Figure 18-3 shows an example topology with no link failures. Switch A, the root bridge, connects directly to Switch B over link L1 and to Switch C over link L2. The Layer 2 LAN interface on Switch C that connects directly to Switch B is in the blocking state.

Figure 18-3 BackboneFast Example Before Indirect Link Failure

If link L1 fails, Switch C cannot detect this failure because it is not connected directly to link L1. However, because Switch B is directly connected to the root bridge over L1, it detects the failure and elects itself the root and begins sending BPDUs to Switch C indicating itself as the root. When Switch C receives the inferior BPDUs from Switch B, Switch C infers that an indirect failure has occurred. At that point, BackboneFast allows the blocked port on Switch C to move immediately to the listening state without waiting for the maximum aging time for the port to expire. BackboneFast then transitions the Layer 2 LAN interface on Switch C to the forwarding state, providing a path from Switch B to Switch A. This switchover takes approximately 30 seconds, twice the Forward Delay time if the default Forward Delay time of 15 seconds is set. Figure 18-4 shows how BackboneFast reconfigures the topology to account for the failure of link L1.

Figure 18-4 BackboneFast Example After Indirect Link Failure

If a new network device is introduced into a shared-medium topology as shown in Figure 18-5, BackboneFast is not activated because the inferior BPDUs did not come from the recognized designated bridge (Switch B). The new network device begins sending inferior BPDUs that indicate that it is the root bridge. However, the other network devices ignore these inferior BPDUs and the new network device learns that Switch B is the designated bridge to Switch A, the root bridge.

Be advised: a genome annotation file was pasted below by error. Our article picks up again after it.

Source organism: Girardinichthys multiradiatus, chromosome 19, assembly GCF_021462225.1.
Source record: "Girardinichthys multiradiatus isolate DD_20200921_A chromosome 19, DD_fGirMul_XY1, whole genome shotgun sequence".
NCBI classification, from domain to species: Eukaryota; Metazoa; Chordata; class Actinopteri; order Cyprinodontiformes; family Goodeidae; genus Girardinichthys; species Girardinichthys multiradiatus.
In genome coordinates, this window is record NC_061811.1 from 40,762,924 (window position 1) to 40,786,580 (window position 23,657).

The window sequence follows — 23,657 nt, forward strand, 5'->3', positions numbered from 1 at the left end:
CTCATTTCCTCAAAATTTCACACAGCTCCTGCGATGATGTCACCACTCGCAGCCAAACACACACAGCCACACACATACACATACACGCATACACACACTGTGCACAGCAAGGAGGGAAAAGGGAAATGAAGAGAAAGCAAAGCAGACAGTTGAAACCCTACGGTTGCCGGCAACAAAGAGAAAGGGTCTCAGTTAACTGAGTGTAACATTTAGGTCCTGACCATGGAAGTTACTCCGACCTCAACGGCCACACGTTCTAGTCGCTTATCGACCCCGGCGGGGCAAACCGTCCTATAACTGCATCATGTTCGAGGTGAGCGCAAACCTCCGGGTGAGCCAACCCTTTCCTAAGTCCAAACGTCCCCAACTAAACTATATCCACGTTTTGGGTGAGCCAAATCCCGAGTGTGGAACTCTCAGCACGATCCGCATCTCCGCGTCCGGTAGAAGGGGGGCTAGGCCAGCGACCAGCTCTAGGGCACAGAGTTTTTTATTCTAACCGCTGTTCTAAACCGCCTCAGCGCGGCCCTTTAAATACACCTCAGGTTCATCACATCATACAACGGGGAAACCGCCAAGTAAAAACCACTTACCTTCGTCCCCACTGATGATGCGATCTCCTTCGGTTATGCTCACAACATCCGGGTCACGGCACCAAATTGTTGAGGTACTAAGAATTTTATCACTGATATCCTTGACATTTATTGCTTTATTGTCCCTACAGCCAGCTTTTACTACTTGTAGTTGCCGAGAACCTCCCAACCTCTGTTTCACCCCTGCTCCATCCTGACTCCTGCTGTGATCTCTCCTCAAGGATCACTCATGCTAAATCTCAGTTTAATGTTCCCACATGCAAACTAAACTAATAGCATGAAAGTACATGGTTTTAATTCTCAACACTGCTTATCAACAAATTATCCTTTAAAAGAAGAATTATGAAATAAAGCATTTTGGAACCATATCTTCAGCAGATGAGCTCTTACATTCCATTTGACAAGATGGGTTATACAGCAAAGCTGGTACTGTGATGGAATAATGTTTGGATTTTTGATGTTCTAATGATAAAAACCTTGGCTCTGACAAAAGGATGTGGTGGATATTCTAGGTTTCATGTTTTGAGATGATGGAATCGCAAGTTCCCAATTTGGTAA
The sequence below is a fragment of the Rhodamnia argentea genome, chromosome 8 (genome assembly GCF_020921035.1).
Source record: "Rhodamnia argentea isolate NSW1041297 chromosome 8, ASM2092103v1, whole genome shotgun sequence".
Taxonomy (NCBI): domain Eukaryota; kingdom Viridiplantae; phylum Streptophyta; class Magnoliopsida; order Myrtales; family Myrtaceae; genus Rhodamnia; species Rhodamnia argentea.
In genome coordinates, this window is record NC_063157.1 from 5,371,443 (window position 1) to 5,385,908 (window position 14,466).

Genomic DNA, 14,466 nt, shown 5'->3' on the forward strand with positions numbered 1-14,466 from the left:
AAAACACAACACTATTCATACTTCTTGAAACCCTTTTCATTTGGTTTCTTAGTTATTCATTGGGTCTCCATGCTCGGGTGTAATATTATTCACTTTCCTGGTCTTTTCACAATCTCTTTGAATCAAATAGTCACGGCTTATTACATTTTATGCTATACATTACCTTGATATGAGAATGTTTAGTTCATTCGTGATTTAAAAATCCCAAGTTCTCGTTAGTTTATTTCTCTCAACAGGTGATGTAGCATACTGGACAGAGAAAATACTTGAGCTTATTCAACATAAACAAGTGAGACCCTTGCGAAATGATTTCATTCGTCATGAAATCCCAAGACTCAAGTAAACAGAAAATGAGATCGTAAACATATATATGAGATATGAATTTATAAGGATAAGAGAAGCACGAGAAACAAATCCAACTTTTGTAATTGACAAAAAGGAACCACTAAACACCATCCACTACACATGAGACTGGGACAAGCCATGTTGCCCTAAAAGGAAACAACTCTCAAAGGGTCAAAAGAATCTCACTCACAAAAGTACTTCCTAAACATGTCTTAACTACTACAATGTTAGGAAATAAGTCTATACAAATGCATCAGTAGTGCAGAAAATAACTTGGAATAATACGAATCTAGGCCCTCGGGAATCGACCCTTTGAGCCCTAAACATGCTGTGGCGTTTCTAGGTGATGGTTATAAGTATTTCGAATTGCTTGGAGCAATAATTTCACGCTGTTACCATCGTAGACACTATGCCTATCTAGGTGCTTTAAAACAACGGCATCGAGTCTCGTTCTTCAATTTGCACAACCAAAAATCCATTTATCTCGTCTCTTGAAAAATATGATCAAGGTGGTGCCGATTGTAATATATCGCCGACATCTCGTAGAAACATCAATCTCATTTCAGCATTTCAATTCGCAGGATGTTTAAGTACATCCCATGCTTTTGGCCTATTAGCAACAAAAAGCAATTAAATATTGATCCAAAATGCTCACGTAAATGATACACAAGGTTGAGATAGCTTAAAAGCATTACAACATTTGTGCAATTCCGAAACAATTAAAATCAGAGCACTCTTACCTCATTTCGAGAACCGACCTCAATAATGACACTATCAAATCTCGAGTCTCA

Figure 18-5 Adding a Network Device in a Shared-Medium Topology

Understanding How EtherChannel Guard Works

EtherChannel guard detects a misconfigured EtherChannel where interfaces on the Catalyst 6500 series switch are configured as an EtherChannel while interfaces on the other device are not or not all the interfaces on the other device are in the same EtherChannel.

In response to misconfiguration detected on the other device, EtherChannel guard puts interfaces on the Catalyst 6500 series switch into the errdisabled state.

Understanding How Root Guard Works

The STP root guard feature prevents a port from becoming root port or blocked port. If a port configured for root guard receives a superior BPDU, the port immediately goes to the root-inconsistent (blocked) state.

Understanding How Loop Guard Works

Loop guard helps prevent bridging loops that could occur because of a uni-directional link failure on a point-to-point link. When enabled globally, the loop guard applies to all point-to-point ports on the system. Loop guard detects root ports and blocked ports and ensures that they keep receiving BPDUs from their designated port on the segment. If a loop guard enabled root or blocked port stop a receiving BPDUs from its designated port, it transitions to the loop-inconsistent blocking state, assuming there is a physical link error on this port. The port recovers from this loop-inconsistent state as soon as it receives a BPDU.

You can enable loop guard on a per-port basis. When you enable loop guard, it is automatically applied to all of the active instances or VLANs to which that port belongs. When you disable loop guard, it is disabled for the specified ports. Disabling loop guard moves all loop-inconsistent ports to the listening state.

If you enable loop guard on a channel and the first link becomes unidirectional, loop guard blocks the entire channel until the affected port is removed from the channel. Figure 18-6 shows loop guard in a triangle switch configuration.

Figure 18-6 Triangle Switch Configuration with Loop Guard

Figure 18-6 illustrates the following configuration:

Switches A and B are distribution switches.

Switch C is an access switch.

Loop guard is enabled on ports 3/1 and 3/2 on Switches A, B, and C.

Enabling loop guard on a root switch has no effect but provides protection when a root switch becomes a nonroot switch.

When using loop guard, follow these guidelines:

You cannot enable loop guard on PortFast-enabled ports.

You cannot enable loop guard if root guard is enabled.

Loop guard interacts with other features as follows:

Loop guard does not affect the functionality of UplinkFast or BackboneFast.

Enabling loop guard on ports that are not connected to a point-to-point link will not work.